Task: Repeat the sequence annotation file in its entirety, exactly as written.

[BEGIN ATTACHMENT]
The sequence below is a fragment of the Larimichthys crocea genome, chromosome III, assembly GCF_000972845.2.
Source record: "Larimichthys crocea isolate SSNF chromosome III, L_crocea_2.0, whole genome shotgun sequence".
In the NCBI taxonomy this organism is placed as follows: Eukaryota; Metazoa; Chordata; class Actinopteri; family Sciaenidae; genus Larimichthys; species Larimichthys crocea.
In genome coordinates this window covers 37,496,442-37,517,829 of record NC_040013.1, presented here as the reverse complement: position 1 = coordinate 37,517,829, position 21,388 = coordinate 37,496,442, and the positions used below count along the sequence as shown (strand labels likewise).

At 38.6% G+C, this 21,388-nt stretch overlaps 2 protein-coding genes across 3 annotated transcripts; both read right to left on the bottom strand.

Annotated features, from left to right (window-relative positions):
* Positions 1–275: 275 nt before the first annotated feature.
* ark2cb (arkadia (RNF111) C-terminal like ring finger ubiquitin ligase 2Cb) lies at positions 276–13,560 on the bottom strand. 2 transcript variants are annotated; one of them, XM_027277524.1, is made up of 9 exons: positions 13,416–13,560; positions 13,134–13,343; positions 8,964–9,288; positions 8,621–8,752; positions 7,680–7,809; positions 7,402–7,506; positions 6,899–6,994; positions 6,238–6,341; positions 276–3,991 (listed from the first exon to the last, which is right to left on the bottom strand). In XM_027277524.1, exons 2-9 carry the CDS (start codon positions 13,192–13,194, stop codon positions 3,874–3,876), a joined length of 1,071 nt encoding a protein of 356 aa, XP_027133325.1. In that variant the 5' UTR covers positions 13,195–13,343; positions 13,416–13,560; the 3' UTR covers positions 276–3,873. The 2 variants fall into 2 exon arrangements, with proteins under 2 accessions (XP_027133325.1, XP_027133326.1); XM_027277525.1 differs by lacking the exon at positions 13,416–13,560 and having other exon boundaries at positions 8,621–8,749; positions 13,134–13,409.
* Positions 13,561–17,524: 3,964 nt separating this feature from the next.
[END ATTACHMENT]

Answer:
The sequence below is a fragment of the Larimichthys crocea genome, chromosome III, assembly GCF_000972845.2.
Source record: "Larimichthys crocea isolate SSNF chromosome III, L_crocea_2.0, whole genome shotgun sequence".
In the NCBI taxonomy this organism is placed as follows: Eukaryota; Metazoa; Chordata; class Actinopteri; family Sciaenidae; genus Larimichthys; species Larimichthys crocea.
In genome coordinates this window covers 37,496,442-37,517,829 of record NC_040013.1, presented here as the reverse complement: position 1 = coordinate 37,517,829, position 21,388 = coordinate 37,496,442, and the positions used below count along the sequence as shown (strand labels likewise).

At 38.6% G+C, this 21,388-nt stretch overlaps 2 protein-coding genes across 3 annotated transcripts; both read right to left on the bottom strand.

Annotated features, from left to right (window-relative positions):
* Positions 1–275: 275 nt before the first annotated feature.
* ark2cb (arkadia (RNF111) C-terminal like ring finger ubiquitin ligase 2Cb) lies at positions 276–13,560 on the bottom strand. 2 transcript variants are annotated; one of them, XM_027277524.1, is made up of 9 exons: positions 13,416–13,560; positions 13,134–13,343; positions 8,964–9,288; positions 8,621–8,752; positions 7,680–7,809; positions 7,402–7,506; positions 6,899–6,994; positions 6,238–6,341; positions 276–3,991 (listed from the first exon to the last, which is right to left on the bottom strand). In XM_027277524.1, exons 2-9 carry the CDS (start codon positions 13,192–13,194, stop codon positions 3,874–3,876), a joined length of 1,071 nt encoding a protein of 356 aa, XP_027133325.1. In that variant the 5' UTR covers positions 13,195–13,343; positions 13,416–13,560; the 3' UTR covers positions 276–3,873. The 2 variants fall into 2 exon arrangements, with proteins under 2 accessions (XP_027133325.1, XP_027133326.1); XM_027277525.1 differs by lacking the exon at positions 13,416–13,560 and having other exon boundaries at positions 8,621–8,749; positions 13,134–13,409.
* Positions 13,561–17,524: 3,964 nt separating this feature from the next.